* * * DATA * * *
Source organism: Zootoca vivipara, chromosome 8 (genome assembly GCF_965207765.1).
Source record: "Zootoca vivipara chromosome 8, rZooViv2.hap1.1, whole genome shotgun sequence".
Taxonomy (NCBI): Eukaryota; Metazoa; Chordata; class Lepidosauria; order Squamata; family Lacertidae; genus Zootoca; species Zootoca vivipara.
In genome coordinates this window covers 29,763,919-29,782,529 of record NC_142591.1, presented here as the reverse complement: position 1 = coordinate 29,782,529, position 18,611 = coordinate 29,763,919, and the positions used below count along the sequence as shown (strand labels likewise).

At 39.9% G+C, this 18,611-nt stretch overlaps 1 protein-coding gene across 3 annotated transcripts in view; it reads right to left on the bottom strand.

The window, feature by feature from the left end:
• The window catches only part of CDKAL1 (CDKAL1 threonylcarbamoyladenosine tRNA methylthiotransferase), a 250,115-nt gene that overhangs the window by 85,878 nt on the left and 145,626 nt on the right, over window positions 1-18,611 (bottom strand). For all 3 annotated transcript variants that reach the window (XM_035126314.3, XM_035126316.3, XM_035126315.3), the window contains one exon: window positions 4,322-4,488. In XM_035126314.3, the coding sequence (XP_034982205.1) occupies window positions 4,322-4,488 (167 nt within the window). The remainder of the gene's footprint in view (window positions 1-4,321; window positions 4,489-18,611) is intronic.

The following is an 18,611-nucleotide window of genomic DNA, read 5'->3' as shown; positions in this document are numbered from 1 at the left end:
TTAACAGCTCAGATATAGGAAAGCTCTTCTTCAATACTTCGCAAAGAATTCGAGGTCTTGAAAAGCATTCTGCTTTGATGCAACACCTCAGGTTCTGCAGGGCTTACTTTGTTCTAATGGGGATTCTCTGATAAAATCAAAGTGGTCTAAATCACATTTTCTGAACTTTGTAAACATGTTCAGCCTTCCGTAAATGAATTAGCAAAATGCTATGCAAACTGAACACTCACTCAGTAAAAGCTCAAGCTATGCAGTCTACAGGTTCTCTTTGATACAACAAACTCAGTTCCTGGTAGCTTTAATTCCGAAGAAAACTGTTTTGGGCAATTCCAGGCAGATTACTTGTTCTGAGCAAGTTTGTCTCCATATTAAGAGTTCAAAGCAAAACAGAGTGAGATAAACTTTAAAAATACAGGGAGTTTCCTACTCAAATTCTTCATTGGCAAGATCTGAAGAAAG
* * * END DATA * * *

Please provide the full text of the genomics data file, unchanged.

Source organism: Zootoca vivipara, chromosome 8 (genome assembly GCF_965207765.1).
Source record: "Zootoca vivipara chromosome 8, rZooViv2.hap1.1, whole genome shotgun sequence".
Taxonomy (NCBI): Eukaryota; Metazoa; Chordata; class Lepidosauria; order Squamata; family Lacertidae; genus Zootoca; species Zootoca vivipara.
In genome coordinates this window covers 29,763,919-29,782,529 of record NC_142591.1, presented here as the reverse complement: position 1 = coordinate 29,782,529, position 18,611 = coordinate 29,763,919, and the positions used below count along the sequence as shown (strand labels likewise).

At 39.9% G+C, this 18,611-nt stretch overlaps 1 protein-coding gene across 3 annotated transcripts in view; it reads right to left on the bottom strand.

The window, feature by feature from the left end:
• The window catches only part of CDKAL1 (CDKAL1 threonylcarbamoyladenosine tRNA methylthiotransferase), a 250,115-nt gene that overhangs the window by 85,878 nt on the left and 145,626 nt on the right, over window positions 1-18,611 (bottom strand). For all 3 annotated transcript variants that reach the window (XM_035126314.3, XM_035126316.3, XM_035126315.3), the window contains one exon: window positions 4,322-4,488. In XM_035126314.3, the coding sequence (XP_034982205.1) occupies window positions 4,322-4,488 (167 nt within the window). The remainder of the gene's footprint in view (window positions 1-4,321; window positions 4,489-18,611) is intronic.

The following is an 18,611-nucleotide window of genomic DNA, read 5'->3' as shown; positions in this document are numbered from 1 at the left end:
TTAACAGCTCAGATATAGGAAAGCTCTTCTTCAATACTTCGCAAAGAATTCGAGGTCTTGAAAAGCATTCTGCTTTGATGCAACACCTCAGGTTCTGCAGGGCTTACTTTGTTCTAATGGGGATTCTCTGATAAAATCAAAGTGGTCTAAATCACATTTTCTGAACTTTGTAAACATGTTCAGCCTTCCGTAAATGAATTAGCAAAATGCTATGCAAACTGAACACTCACTCAGTAAAAGCTCAAGCTATGCAGTCTACAGGTTCTCTTTGATACAACAAACTCAGTTCCTGGTAGCTTTAATTCCGAAGAAAACTGTTTTGGGCAATTCCAGGCAGATTACTTGTTCTGAGCAAGTTTGTCTCCATATTAAGAGTTCAAAGCAAAACAGAGTGAGATAAACTTTAAAAATACAGGGAGTTTCCTACTCAAATTCTTCATTGGCAAGATCTGAAGAAAG